Extracurricular Athletics – Providing an Equal Opportunity for Disabled Students

The Office of Civil Rights (OCR), in a letter dated December 16, 2013, clarified the issues surrounding the rights of students with disabilities for an equal opportunity to participate in extracurricular activities by addressing four topics:  (1) equal opportunity; (2) individualized inquiry; (3) FAPE and equal opportunity to participate; and (4) creation of new athletic opportunities.

Equal Opportunity:  At the outset, there is no expansion of Section 504 beyond what currently exists in the law, only clarification. The law states “that school districts provide students with disabilities an equal opportunity to participate in and benefit from the district’s nonacademic services, including their existing extracurricular athletic opportunities.”

Equal Opportunity Does Not Mean:

  • Every student with a disability has a right to be on an athletic team.
  • School districts must create separate or different activities just for students with disabilities.
  • Compromising student safety.
  • Changing the nature of selective teams.  Students with disabilities have to compete with everyone else and legitimately earn their place on the team.
  • Giving a student with a disability an unfair advantage over other competitors.
  • Changing essential elements that affect the fundamental nature of the game.

In many situations, a disabled student will be able to participate in the school’s athletic activities without any individual consideration of his or her disability.  When there is a question concerning a student’s disability, the school district “must make an individualized inquiry to determine if reasonable modifications could be made, or aids or services provided, that would allow [the student] an equal opportunity for participation.”

Individualized Inquiry:  OCR advises that “what is called for is a reasonable, timely, good-faith effort by the individuals with the appropriate knowledge and expertise to determine whether there are reasonable modifications or aids and services that would provide that student with equal access to the particular activity.”  This may require a reconvening of the Section 504 team or making a simple inquiry by the coach or an athletic staff member to the student and student’s parents to determine what reasonable modifications could be provided to give the student an equal opportunity to participate in the activity.  However, be cautioned that the informal process may not always suffice when a student is denied participation.  OCR focuses on compliance with process requirements, not on the substantive outcome, so the process implemented by the school is critical.  Until OCR issues definitive guidance on this subject, school districts would be wise to make process decisions on a case-by-case basis, and to utilize the complete Section 504 team process, including notice and the provision of procedural rights.  Process compliance, rather than informal inquiry, is more likely to improve the quality of the decision-making and the future defense of the school’s compliance with Section 504.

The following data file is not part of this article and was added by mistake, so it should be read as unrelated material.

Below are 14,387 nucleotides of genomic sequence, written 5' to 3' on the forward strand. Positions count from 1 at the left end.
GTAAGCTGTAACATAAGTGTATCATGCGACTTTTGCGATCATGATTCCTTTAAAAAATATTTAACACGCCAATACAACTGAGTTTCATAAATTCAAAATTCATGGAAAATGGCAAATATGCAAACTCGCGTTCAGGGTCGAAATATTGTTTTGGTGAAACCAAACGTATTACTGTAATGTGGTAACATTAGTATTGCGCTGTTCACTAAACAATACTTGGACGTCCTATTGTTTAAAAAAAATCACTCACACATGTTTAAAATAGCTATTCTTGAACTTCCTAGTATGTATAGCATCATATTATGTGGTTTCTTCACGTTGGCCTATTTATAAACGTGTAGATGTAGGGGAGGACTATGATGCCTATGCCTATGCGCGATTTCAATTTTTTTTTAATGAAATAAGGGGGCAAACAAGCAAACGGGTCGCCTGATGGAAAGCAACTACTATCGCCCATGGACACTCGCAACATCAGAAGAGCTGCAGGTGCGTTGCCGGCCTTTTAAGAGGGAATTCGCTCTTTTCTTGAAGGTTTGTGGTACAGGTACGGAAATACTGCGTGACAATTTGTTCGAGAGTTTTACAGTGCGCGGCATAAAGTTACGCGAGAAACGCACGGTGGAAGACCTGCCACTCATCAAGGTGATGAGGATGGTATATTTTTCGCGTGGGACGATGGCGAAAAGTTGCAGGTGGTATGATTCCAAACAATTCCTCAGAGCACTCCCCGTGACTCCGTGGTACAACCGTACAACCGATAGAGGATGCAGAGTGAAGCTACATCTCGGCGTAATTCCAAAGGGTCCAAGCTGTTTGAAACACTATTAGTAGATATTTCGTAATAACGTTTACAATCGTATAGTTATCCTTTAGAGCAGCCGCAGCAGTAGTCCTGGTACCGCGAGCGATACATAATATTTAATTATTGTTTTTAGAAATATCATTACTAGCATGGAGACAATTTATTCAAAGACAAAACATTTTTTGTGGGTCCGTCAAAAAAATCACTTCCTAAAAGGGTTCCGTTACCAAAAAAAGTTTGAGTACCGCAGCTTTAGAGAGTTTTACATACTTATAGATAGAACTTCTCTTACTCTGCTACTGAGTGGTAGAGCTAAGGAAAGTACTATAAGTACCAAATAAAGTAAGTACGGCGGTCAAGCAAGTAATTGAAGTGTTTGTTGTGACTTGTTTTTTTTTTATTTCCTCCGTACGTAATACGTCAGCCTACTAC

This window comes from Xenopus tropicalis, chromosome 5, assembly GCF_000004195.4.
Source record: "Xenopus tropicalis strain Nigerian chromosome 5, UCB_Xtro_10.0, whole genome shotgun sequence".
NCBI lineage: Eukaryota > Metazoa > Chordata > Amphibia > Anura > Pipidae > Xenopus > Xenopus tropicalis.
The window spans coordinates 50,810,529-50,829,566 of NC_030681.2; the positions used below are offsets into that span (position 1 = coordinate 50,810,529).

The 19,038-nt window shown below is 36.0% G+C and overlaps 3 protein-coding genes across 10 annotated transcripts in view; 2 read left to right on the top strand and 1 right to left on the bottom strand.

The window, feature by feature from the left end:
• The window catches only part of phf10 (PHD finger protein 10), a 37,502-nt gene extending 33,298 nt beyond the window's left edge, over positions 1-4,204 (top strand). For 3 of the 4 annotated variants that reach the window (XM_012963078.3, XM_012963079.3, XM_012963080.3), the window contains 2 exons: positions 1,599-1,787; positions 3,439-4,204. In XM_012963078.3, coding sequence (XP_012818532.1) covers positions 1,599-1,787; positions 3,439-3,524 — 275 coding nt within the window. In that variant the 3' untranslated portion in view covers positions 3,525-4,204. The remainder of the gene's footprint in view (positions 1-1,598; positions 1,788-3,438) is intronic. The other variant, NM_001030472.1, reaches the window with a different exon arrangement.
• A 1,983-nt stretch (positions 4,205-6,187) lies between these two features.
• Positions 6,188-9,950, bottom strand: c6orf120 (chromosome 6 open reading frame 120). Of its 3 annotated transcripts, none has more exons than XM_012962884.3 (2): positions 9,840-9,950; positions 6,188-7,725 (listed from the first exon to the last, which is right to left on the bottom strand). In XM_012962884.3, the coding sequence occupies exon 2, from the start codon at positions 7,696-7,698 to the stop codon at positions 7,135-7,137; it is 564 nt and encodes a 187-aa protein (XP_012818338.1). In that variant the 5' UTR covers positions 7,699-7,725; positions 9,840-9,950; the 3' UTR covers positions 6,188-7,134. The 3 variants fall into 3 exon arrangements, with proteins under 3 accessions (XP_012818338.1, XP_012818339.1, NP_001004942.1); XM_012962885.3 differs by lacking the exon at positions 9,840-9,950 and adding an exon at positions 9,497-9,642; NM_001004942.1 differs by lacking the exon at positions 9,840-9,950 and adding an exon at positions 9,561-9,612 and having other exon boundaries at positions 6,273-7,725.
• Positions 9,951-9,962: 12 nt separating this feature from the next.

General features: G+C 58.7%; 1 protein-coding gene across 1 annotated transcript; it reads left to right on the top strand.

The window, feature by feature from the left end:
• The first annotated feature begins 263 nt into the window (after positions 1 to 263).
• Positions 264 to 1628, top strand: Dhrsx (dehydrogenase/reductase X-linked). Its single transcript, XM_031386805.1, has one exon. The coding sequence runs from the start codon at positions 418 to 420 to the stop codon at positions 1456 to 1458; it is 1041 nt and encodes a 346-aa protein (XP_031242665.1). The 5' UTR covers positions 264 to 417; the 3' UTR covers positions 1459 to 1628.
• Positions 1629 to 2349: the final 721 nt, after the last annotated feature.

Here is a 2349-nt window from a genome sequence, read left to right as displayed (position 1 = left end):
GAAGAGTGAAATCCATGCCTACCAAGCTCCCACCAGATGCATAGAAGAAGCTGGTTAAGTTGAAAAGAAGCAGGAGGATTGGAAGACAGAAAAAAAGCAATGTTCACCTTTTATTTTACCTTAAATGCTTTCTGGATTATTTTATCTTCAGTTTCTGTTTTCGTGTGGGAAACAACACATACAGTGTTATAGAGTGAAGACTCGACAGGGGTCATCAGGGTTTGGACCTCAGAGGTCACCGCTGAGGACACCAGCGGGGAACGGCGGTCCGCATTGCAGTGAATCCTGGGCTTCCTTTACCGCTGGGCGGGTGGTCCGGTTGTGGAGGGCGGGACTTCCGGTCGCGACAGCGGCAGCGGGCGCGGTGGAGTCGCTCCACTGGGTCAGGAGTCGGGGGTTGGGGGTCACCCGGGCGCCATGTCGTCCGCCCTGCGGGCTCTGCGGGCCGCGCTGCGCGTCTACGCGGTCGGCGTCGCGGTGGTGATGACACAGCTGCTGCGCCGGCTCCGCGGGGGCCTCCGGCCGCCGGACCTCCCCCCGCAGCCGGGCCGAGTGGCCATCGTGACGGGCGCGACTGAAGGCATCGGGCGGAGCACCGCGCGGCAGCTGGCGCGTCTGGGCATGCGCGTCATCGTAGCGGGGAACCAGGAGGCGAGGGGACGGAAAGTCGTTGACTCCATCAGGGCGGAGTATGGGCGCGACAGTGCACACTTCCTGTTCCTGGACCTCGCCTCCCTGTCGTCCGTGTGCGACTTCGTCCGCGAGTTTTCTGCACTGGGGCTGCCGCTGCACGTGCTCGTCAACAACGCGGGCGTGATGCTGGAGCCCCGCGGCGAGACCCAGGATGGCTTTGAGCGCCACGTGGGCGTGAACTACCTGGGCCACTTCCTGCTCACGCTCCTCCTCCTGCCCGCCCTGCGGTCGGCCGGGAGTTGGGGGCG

FAPE and Equal Opportunity to Participate:  Addressing the concern that athletic participation would now be perceived as a new requirement of FAPE, OCR stated:

“OCR is not, however, articulating a legal requirement under Section 504 that such IEPs must address participation in extracurricular athletics….Furthermore, OCR is not stating that Section 504’s FAPE provisions require that a student’s participation in nonacademic services, e.g., extracurricular activities, be addressed by the Section 504 team as part of delivering FAPE.” (emphasis in original.)

Creation of New Athletic Opportunities: Addressing the concern that OCR was requiring school districts to create new, separate or different athletic opportunities for disabled students, OCR answers with a definite “no.”  If, however, school districts choose to create new and separate athletic opportunities, they must be equal to the school district’s other athletic programs.

As with any other Section 504 compliance issue, advice from your Solicitor is critical.  OCR’s clarification as to what “equal opportunity does not mean” with respect to athletic opportunities and that OCR is not requiring School Districts to create new athletic programs for disabled students is beneficial.  However, it is clear that the law does require an equal opportunity for disabled students to participate and benefit from athletic opportunities.  It is strongly recommended that this be accomplished through the Section 504 team process.  This will provide the District with the best possible opportunity to defend its decisions in the event the disabled student does not make the team.

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